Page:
When I thanked him, he said, “I never got to go to Clarion. It’d be a tragedy if you couldn’t go just because of money.”

I realized then that the guy who I’d written off as loud, obnoxious, and full of himself, was an intensely complex and thoughtful person. I’d been strawmanning Jay easily as much as I thought he had been me.

I brought the whole thing up years later, and Jay didn’t remember the fight or giving me money. Jay had moved on. It was probably the strongest and simplest lesson anyone has given me.

Who the hell cares who was right? What good does it do to carry our resentments and good deeds around like prizes? I wish I had thought to thank Jay for the lesson.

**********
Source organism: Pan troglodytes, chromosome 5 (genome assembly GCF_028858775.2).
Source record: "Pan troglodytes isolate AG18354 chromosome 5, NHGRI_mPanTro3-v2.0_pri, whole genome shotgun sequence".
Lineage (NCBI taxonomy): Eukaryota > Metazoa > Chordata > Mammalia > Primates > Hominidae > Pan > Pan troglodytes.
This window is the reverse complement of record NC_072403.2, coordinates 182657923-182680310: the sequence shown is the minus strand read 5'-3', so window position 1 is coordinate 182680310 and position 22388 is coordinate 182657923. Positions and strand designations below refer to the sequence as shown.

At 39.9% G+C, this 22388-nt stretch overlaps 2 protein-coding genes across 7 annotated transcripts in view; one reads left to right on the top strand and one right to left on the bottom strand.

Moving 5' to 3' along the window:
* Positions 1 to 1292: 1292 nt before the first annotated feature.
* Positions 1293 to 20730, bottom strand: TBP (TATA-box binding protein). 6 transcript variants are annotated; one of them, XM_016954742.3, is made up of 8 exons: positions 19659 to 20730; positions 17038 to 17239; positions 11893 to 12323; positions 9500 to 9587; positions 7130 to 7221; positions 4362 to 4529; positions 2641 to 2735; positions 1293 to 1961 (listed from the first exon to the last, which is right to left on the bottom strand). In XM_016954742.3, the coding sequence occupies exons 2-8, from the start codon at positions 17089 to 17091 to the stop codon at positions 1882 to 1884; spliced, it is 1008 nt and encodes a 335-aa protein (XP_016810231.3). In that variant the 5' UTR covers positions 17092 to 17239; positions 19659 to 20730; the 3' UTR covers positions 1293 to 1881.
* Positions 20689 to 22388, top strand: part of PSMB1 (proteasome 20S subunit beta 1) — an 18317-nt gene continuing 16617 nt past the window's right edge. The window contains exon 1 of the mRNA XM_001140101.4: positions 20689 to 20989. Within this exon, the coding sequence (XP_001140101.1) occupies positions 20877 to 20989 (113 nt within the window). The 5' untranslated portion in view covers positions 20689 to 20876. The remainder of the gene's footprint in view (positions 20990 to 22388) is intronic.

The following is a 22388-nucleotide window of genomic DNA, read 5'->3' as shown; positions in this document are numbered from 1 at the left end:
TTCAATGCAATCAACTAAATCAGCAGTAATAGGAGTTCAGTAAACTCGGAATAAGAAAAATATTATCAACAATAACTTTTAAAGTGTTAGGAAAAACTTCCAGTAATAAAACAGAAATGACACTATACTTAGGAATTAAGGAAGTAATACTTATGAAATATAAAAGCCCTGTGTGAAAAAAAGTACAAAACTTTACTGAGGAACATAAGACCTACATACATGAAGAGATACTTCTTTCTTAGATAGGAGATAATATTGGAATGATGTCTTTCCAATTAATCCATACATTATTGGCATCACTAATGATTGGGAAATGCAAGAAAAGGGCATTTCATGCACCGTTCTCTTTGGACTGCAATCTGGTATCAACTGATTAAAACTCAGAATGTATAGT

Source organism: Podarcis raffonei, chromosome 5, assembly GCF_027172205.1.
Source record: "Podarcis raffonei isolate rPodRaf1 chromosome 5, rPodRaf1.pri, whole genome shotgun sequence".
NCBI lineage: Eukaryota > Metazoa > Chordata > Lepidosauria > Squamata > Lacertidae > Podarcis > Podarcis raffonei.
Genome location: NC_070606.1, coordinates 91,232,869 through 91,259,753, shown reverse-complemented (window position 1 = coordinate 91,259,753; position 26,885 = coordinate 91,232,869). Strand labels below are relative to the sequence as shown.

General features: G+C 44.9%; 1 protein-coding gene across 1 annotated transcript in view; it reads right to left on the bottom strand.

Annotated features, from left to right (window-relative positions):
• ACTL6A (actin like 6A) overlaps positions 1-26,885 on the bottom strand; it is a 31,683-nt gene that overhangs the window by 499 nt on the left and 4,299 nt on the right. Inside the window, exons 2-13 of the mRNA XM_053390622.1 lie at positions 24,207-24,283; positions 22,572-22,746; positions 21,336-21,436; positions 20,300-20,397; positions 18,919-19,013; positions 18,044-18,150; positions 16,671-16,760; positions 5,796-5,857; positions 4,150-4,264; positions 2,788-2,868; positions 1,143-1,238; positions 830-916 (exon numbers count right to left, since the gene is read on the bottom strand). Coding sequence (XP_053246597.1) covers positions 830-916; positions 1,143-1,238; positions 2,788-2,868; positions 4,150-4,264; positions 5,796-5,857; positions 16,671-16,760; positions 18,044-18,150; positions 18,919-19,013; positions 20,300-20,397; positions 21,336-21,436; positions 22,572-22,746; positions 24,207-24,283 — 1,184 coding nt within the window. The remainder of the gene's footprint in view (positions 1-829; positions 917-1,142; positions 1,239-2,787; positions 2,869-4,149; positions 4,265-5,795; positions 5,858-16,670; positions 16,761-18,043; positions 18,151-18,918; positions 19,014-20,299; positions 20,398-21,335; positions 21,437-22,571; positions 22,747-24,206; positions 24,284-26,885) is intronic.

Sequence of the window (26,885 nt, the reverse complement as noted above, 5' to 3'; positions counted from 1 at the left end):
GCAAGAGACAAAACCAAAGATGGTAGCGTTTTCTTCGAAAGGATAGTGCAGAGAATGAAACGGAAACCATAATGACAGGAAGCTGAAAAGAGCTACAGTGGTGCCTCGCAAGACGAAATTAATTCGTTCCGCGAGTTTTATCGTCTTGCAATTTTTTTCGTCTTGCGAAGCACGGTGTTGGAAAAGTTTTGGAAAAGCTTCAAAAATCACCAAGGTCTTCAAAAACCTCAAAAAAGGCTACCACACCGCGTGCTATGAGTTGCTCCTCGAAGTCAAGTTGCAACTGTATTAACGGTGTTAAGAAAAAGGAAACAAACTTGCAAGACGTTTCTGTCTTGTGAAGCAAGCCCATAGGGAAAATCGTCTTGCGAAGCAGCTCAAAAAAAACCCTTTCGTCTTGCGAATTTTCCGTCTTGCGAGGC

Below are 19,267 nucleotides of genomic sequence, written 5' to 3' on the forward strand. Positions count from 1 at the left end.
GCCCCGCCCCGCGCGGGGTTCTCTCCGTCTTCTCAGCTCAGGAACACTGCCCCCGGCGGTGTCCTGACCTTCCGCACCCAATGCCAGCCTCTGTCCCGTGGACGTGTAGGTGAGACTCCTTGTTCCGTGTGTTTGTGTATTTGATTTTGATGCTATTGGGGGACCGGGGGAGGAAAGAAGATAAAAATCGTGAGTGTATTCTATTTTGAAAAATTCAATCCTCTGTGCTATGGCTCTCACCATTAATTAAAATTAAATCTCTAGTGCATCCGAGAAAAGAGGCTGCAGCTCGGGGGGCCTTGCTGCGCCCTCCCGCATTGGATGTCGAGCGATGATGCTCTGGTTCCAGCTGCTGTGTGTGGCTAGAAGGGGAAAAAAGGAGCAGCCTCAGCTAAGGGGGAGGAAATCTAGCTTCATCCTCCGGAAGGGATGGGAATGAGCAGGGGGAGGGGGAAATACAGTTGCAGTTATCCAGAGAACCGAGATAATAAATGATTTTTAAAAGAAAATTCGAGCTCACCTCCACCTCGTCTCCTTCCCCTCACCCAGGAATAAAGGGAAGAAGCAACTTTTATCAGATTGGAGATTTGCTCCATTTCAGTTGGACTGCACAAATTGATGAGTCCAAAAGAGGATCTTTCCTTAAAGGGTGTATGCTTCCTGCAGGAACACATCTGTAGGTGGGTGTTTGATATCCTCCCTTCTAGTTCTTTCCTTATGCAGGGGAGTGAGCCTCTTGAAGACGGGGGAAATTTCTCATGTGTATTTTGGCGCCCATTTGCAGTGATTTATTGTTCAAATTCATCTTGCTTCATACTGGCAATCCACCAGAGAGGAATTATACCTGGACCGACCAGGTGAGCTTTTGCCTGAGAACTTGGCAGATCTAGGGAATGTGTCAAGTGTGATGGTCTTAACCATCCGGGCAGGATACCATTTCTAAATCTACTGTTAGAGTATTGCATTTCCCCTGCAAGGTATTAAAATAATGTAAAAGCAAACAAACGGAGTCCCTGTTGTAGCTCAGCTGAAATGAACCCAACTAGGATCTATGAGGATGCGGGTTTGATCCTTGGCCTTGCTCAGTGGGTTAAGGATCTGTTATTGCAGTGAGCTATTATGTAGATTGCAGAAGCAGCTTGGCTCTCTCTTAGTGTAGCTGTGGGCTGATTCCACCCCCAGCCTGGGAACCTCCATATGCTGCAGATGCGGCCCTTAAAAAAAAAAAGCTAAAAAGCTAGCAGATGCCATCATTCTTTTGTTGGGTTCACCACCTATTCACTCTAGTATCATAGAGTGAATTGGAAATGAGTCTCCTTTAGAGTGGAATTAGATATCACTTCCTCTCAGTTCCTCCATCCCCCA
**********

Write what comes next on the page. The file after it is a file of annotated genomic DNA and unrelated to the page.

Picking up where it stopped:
From reading his incredibly vulnerable online writings, I knew Jay was almost always fatigued, in nearly constant pain and deeply afraid, but the Jay I saw in person over the last few years was kind, open, thoughtful and curious.

The last time I saw Jay, we were presenting ostensibly different views on science, politics & religion on a panel. Jay has always been very clear on his beliefs and very good at articulating them. I was struck by how the Jay, who years ago might have savaged other people’s beliefs, now made a point of saying that just because he disagreed with someone didn’t mean he didn’t need to be fair in presenting their side. At the end of the panel Jay gave me a hug before moving on to his thousand other important obligations.

Jay was good people. I’m honored to have known him.

G